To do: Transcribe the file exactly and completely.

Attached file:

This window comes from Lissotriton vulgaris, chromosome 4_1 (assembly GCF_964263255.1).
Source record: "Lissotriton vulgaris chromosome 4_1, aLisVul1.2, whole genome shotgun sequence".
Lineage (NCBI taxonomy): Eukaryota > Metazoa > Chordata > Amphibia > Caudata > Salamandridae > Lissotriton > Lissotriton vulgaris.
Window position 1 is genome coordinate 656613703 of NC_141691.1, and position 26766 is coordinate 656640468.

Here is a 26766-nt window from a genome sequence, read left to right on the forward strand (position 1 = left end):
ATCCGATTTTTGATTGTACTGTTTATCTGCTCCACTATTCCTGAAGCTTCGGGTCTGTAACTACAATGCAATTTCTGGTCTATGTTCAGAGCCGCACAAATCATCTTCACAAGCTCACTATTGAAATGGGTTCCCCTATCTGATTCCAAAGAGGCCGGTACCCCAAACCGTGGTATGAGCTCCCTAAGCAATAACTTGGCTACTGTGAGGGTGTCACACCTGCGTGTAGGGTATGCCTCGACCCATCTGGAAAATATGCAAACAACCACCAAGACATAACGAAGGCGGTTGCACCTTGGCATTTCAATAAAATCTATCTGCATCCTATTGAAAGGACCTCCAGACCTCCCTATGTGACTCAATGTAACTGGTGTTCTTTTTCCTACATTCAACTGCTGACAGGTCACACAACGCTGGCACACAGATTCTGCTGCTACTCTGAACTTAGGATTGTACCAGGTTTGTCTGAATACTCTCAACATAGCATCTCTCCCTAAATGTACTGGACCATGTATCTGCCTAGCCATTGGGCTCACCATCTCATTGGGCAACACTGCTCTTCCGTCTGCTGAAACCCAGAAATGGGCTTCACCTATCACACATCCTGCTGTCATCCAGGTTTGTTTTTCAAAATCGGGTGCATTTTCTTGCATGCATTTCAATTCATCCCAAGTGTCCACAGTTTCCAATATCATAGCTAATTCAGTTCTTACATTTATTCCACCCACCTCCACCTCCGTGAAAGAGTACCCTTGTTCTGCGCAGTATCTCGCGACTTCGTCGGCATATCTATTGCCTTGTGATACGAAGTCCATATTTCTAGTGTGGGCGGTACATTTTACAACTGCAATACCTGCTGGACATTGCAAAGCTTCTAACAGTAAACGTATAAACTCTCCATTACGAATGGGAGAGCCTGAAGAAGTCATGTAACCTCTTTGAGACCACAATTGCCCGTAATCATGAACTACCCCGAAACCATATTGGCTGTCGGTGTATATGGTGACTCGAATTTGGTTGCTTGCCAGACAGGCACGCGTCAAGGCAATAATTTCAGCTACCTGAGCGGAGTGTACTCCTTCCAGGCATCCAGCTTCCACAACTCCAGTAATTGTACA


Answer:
This window comes from Lissotriton vulgaris, chromosome 4_1 (assembly GCF_964263255.1).
Source record: "Lissotriton vulgaris chromosome 4_1, aLisVul1.2, whole genome shotgun sequence".
Lineage (NCBI taxonomy): Eukaryota > Metazoa > Chordata > Amphibia > Caudata > Salamandridae > Lissotriton > Lissotriton vulgaris.
Window position 1 is genome coordinate 656613703 of NC_141691.1, and position 26766 is coordinate 656640468.

Here is a 26766-nt window from a genome sequence, read left to right on the forward strand (position 1 = left end):
ATCCGATTTTTGATTGTACTGTTTATCTGCTCCACTATTCCTGAAGCTTCGGGTCTGTAACTACAATGCAATTTCTGGTCTATGTTCAGAGCCGCACAAATCATCTTCACAAGCTCACTATTGAAATGGGTTCCCCTATCTGATTCCAAAGAGGCCGGTACCCCAAACCGTGGTATGAGCTCCCTAAGCAATAACTTGGCTACTGTGAGGGTGTCACACCTGCGTGTAGGGTATGCCTCGACCCATCTGGAAAATATGCAAACAACCACCAAGACATAACGAAGGCGGTTGCACCTTGGCATTTCAATAAAATCTATCTGCATCCTATTGAAAGGACCTCCAGACCTCCCTATGTGACTCAATGTAACTGGTGTTCTTTTTCCTACATTCAACTGCTGACAGGTCACACAACGCTGGCACACAGATTCTGCTGCTACTCTGAACTTAGGATTGTACCAGGTTTGTCTGAATACTCTCAACATAGCATCTCTCCCTAAATGTACTGGACCATGTATCTGCCTAGCCATTGGGCTCACCATCTCATTGGGCAACACTGCTCTTCCGTCTGCTGAAACCCAGAAATGGGCTTCACCTATCACACATCCTGCTGTCATCCAGGTTTGTTTTTCAAAATCGGGTGCATTTTCTTGCATGCATTTCAATTCATCCCAAGTGTCCACAGTTTCCAATATCATAGCTAATTCAGTTCTTACATTTATTCCACCCACCTCCACCTCCGTGAAAGAGTACCCTTGTTCTGCGCAGTATCTCGCGACTTCGTCGGCATATCTATTGCCTTGTGATACGAAGTCCATATTTCTAGTGTGGGCGGTACATTTTACAACTGCAATACCTGCTGGACATTGCAAAGCTTCTAACAGTAAACGTATAAACTCTCCATTACGAATGGGAGAGCCTGAAGAAGTCATGTAACCTCTTTGAGACCACAATTGCCCGTAATCATGAACTACCCCGAAACCATATTGGCTGTCGGTGTATATGGTGACTCGAATTTGGTTGCTTGCCAGACAGGCACGCGTCAAGGCAATAATTTCAGCTACCTGAGCGGAGTGTACTCCTTCCAGGCATCCAGCTTCCACAACTCCAGTAATTGTACA